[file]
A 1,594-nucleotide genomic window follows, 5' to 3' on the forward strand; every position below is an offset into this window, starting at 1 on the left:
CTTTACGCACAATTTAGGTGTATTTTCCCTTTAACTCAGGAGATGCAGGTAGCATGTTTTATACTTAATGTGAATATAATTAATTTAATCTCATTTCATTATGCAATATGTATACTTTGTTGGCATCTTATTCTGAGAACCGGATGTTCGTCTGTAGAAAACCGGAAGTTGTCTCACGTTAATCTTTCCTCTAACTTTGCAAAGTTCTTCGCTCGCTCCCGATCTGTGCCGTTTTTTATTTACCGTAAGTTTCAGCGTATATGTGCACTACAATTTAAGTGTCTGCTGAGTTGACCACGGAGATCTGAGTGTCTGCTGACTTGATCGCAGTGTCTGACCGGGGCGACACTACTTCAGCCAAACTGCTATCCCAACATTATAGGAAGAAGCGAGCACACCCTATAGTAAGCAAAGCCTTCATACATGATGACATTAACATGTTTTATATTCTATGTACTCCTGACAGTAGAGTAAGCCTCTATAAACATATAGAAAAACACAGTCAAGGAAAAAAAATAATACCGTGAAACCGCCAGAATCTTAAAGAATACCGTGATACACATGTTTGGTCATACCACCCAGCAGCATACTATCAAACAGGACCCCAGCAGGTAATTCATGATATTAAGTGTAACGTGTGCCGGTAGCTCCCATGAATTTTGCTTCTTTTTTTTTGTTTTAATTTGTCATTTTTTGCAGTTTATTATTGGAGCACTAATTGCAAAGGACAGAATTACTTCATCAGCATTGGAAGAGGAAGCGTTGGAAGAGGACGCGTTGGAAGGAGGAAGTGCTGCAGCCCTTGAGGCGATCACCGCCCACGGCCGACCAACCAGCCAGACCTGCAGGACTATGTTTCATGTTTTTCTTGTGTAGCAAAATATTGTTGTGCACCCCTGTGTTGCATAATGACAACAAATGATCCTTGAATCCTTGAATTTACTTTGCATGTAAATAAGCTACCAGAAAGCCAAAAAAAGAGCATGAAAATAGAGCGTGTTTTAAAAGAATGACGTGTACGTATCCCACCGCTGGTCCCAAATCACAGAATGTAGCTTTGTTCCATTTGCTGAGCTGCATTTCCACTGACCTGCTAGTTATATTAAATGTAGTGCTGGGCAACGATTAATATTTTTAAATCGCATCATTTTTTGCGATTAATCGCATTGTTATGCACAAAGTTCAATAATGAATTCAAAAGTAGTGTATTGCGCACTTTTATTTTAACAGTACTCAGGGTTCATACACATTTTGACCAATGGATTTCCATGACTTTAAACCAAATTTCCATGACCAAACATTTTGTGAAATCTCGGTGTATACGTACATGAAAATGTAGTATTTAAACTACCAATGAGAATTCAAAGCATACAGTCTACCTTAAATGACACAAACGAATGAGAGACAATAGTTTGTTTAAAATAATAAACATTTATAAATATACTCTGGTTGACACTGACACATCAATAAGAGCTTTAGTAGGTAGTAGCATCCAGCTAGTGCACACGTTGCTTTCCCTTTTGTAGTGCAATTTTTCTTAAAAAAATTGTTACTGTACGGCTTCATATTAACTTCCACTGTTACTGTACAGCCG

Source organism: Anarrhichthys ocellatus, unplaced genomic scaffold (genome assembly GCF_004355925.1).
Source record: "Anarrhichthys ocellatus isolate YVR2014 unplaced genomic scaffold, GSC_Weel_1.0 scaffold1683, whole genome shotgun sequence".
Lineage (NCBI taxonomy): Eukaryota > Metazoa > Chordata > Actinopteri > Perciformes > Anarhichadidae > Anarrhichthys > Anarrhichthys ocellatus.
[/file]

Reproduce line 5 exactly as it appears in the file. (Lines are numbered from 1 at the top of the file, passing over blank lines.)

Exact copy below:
Lineage (NCBI taxonomy): Eukaryota > Metazoa > Chordata > Actinopteri > Perciformes > Anarhichadidae > Anarrhichthys > Anarrhichthys ocellatus.